About one in every six men will develop prostate cancer which, apart from skin cancer, is the number one cause of cancer deaths in men. For this reason it is vitally important for men to monitor the health of their prostate with regular testing. Some of the prostate health tests available today include:
The Digital Rectal Exam (DRE). The digital rectal exam has been the benchmark of testing for both benign prostate enlargement and prostate cancer for many years and is a simple examination in which your physician can feel the prostate gland with a gloved finger to assess its size and condition.
The Prostate Specific Antigen (PSA) Test. The PSA blood test was approved for use by the FDA in the mid 1980s and is now widely in use. This test looks for the presence of a prostate specific protein in the blood and it is recommended that all men over the age of 50, together with ‘at risk’ men over the age of 40, have an annual PSA test.
Urine Testing. Urine testing can not only check for diabetes and liver and kidney disease but can also check the condition of the prostate by looking for signs of infection in the blood.
Hyperplasia Intrvenouspyelogram (IVP). This test is a form of x-ray examination in which a dye is injected into the bloodstream and monitored as it passes through the body’s vital organs. As far as the prostate is concerned this test follows the flow through the kidneys, bladder and ureter tubes which drain the kidneys and thus looks for any possible restriction caused by an enlargement of the prostrate gland interfering with the flow or urine out of the bladder.
Bladder Ultrasound. This simple non-invasive procedure which can be carried out in the doctor’s office can detect whether or not the bladder is emptying fully following urination and thus whether or not an enlarged prostate is narrowing the urethra.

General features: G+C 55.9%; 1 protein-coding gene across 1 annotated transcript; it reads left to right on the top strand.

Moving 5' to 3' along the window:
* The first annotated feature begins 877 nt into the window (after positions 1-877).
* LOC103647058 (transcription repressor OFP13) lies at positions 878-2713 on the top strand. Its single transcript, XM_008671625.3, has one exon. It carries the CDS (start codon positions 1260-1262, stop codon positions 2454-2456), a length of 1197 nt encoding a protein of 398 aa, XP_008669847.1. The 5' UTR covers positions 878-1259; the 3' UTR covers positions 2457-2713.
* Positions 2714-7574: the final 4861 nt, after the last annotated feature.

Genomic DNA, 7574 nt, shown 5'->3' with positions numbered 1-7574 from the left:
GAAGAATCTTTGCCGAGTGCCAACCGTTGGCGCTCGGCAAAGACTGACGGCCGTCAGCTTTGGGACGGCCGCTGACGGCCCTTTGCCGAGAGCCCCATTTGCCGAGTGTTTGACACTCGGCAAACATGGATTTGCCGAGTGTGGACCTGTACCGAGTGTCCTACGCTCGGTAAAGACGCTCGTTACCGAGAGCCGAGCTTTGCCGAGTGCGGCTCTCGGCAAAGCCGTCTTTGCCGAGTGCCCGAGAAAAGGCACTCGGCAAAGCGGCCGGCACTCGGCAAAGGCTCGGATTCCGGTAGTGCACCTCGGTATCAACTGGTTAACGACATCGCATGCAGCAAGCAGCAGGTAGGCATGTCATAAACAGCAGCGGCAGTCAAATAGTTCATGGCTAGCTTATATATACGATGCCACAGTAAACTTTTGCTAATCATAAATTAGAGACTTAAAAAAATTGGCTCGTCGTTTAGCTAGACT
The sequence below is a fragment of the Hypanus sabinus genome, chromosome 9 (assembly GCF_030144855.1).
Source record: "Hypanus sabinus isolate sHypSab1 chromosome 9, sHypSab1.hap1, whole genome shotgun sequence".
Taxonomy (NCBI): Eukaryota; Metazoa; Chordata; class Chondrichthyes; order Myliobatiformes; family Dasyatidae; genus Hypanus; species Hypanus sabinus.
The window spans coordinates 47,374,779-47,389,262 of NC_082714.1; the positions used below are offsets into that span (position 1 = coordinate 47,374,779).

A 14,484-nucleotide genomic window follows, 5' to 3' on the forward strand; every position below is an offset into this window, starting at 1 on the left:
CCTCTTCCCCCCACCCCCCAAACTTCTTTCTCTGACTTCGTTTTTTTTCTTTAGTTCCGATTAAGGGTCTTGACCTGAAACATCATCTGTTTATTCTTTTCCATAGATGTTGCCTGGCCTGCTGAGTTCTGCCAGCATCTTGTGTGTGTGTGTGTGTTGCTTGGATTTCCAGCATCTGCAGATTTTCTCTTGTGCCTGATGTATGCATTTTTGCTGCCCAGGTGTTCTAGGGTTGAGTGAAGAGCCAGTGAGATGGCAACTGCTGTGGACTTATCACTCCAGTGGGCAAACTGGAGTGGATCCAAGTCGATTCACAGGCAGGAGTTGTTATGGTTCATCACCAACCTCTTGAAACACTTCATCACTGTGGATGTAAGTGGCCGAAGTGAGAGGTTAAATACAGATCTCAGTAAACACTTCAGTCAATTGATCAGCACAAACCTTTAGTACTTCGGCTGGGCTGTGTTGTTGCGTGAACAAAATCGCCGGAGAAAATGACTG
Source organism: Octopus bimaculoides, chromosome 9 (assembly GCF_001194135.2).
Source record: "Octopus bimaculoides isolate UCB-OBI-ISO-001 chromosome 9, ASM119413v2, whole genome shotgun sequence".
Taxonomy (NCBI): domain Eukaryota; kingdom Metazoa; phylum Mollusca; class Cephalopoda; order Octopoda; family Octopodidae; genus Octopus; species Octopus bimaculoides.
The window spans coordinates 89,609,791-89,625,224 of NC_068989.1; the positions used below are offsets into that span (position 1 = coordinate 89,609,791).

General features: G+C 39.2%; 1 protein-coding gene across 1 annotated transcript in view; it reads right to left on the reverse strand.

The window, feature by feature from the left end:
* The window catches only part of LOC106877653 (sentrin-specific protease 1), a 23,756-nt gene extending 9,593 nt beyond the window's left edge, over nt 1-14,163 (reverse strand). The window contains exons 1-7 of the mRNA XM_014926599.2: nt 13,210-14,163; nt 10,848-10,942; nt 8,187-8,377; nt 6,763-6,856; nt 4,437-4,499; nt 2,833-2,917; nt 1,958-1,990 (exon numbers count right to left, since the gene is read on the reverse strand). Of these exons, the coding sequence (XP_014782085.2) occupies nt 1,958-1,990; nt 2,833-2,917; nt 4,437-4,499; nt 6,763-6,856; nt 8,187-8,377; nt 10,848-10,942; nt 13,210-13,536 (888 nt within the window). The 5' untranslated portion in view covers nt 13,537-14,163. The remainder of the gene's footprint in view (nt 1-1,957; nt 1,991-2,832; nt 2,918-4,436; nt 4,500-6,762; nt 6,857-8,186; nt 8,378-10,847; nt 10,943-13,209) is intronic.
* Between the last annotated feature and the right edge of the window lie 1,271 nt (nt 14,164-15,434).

Prostate Ultrasound. A prostate ultrasound is useful for estimating the size of the prostate gland and is also important if further testing using a biopsy is recommended.
Uroflow. A uroflow is another very simple test in which the patient urinates into a container and the strength of the flow of urine is measured.
Cystoscopy. A cystoscopy allows the doctor to make a visual examination of the urethra and the bladder using an instrument which is inserted through the urethra.
In general your doctor will normally recommend PSA screening and will also usually carry out a digital rectal examination as these two tests together are without doubt the best way to detect the presence of possible prostate cancer or of other developing prostate problems. One or more or the other tests mentioned here (or indeed several which we have not listed) may also be ordered but, at the end of the day, the only sure way to confirm the presence of prostate cancer is by carrying out a biopsy.
A prostate cancer biopsy take a number of very small tissue samples from different areas of the prostate for microscopic examination and can not only definitively confirm the presence of prostate cancer, but can also give an indication of the size and type of any cancer.